Government forces and rebels in Chad have been clashing northeast of the capital N'Djamena, prompting the former colonial power France to send in reinforcements to help the army. Rebels say they want to overthrow President Idriss Deby if he does not accept a power-sharing deal. VOA's Nico Colombant reports from our West Africa bureau in Dakar.
Fighting with heavy artillery started in the morning hours, Friday, about 100 kilometers northeast of the capital, around the town of Massakory.
Government officials say they were able to easily push back the rebel offensive, making what they called "mercenaries from Sudan" flee back into the desert.
Rebels taking part in the offensive said they had been able to set fire to dozens of army tanks and vehicles and were pushing toward the area of Massaguet, about 80 kilometers from the capital on the main road. There was no independent confirmation on details of the fighting.
Rebels also said they had columns ready to advance on N'Djamena from other directions. Many rebel leaders are former close associates and relatives of Mr. Deby.
An exiled rebel spokesman, Makaila Nguebla, says President Deby must negotiate a power-sharing deal, resign or face continuous rebel assaults.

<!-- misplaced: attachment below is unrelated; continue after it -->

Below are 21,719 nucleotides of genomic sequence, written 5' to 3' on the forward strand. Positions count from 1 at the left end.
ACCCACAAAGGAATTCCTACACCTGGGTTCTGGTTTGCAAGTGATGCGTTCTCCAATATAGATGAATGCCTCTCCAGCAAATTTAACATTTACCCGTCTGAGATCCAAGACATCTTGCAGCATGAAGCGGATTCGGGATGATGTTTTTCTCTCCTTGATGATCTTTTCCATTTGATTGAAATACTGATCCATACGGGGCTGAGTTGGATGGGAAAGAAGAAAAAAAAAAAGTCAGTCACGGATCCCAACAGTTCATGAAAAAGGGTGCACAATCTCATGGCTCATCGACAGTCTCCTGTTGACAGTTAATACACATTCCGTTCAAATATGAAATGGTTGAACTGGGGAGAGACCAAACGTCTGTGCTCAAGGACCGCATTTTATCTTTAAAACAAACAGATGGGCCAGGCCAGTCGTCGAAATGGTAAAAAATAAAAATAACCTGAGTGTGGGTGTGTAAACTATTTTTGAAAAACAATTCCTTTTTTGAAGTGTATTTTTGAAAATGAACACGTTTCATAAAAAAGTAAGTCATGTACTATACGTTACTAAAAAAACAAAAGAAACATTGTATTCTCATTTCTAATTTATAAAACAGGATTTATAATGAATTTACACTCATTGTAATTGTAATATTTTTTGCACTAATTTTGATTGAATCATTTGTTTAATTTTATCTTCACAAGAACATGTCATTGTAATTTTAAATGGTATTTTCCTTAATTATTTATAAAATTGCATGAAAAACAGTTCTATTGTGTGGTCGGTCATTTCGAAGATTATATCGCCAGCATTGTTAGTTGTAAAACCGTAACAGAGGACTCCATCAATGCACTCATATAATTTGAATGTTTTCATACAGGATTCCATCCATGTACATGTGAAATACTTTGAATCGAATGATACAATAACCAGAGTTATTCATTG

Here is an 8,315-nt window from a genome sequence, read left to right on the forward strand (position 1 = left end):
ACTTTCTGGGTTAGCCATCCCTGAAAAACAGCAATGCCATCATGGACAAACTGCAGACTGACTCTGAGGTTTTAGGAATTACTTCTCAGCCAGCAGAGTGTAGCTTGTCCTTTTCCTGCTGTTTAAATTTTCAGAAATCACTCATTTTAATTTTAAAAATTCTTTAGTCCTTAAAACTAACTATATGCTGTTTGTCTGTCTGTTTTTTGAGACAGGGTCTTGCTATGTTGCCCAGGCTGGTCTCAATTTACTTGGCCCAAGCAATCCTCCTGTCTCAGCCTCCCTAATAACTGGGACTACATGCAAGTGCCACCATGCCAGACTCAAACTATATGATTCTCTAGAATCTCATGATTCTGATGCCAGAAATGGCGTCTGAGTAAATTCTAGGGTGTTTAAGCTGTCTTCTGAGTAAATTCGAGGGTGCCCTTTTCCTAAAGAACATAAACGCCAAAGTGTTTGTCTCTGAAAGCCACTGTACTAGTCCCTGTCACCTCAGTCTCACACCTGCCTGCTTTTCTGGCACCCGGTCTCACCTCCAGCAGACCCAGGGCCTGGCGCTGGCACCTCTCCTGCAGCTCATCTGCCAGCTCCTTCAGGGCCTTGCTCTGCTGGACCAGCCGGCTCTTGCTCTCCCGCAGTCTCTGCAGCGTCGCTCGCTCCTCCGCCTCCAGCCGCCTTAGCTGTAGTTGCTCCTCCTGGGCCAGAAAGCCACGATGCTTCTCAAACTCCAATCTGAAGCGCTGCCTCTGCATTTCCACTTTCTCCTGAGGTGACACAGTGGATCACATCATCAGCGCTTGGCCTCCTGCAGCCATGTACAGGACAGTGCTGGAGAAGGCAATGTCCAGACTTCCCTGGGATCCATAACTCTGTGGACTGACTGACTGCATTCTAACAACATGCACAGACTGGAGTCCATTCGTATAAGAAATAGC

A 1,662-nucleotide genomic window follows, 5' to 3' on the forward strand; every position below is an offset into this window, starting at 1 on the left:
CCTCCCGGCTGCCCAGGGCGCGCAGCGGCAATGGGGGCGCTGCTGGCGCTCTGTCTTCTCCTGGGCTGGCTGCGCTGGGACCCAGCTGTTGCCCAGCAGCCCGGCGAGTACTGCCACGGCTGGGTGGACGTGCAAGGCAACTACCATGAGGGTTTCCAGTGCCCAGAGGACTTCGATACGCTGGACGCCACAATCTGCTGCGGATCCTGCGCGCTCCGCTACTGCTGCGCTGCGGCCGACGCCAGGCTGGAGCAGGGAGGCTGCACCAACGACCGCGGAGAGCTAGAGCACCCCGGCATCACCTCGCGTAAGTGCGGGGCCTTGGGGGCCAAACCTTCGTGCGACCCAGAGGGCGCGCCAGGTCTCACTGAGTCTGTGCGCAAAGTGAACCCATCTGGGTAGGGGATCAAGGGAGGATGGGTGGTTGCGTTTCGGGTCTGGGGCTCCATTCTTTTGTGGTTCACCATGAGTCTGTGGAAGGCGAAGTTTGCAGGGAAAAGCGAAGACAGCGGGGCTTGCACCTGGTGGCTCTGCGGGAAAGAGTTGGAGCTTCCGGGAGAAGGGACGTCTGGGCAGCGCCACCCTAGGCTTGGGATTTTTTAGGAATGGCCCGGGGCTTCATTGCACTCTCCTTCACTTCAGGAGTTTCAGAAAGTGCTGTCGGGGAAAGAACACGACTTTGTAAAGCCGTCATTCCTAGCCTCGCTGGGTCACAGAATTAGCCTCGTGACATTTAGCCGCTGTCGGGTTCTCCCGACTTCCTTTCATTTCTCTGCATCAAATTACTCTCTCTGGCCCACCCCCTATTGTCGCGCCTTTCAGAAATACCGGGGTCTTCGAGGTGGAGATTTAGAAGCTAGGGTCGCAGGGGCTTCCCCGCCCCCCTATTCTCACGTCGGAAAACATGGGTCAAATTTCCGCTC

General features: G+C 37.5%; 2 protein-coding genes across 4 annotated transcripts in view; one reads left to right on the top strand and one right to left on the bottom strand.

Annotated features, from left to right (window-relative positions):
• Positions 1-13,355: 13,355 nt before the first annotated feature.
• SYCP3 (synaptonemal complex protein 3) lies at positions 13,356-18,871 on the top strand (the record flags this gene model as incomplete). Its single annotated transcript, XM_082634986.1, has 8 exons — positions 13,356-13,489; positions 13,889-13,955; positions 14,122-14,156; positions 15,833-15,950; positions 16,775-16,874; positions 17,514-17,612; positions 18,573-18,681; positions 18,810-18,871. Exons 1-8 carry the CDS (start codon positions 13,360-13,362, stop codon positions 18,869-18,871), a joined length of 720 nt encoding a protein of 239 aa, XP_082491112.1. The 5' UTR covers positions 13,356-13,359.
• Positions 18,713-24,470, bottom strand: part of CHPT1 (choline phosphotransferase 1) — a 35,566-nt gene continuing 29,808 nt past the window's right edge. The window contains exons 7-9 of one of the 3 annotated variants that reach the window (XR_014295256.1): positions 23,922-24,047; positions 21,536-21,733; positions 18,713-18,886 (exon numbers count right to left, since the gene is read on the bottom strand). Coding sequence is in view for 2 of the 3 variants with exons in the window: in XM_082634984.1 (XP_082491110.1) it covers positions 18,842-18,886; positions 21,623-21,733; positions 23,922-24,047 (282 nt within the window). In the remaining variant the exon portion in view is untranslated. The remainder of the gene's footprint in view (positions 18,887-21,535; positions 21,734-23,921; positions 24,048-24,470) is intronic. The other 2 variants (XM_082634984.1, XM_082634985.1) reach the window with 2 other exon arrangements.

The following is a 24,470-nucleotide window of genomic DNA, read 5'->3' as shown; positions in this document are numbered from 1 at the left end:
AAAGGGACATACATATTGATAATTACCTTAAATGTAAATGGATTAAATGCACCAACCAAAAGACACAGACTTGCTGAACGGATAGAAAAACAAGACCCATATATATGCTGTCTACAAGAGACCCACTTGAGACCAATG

Nguebla was angered by the troop reinforcements sent in by the former colonial power France.
He said it was another trick to keep Mr. Deby in power. He says he does not understand why France wants to impose what he called a "dictatorship" on the Chadian people.
France has a defense treaty with Chad which allows it to have a permanent military base in the capital. The French Defense Ministry said it had sent in an additional 150 troops to Chad as a precaution to help respond to the spiraling situation.
The French military said its Mirage jets and soldiers were helping Chadian government troops with logistics, surveillance and medical support, but not engaging in combat with rebels.
In N'Djamena, mobile phone networks were disrupted. Schools and many offices were closed. Many residents tried to stock up on provisions, while helicopters clattered overhead. The military also set up roadblocks in strategic areas.
Mr. Deby, a former rebel, took power in a coup in 1990. He changed the constitution to allow unlimited presidential mandates. Mr. Deby accuses Sudan of backing the Chadian rebellion. Sudanese officials deny this, and accuse Mr. Deby of backing rebels in Sudan's warring Darfur region.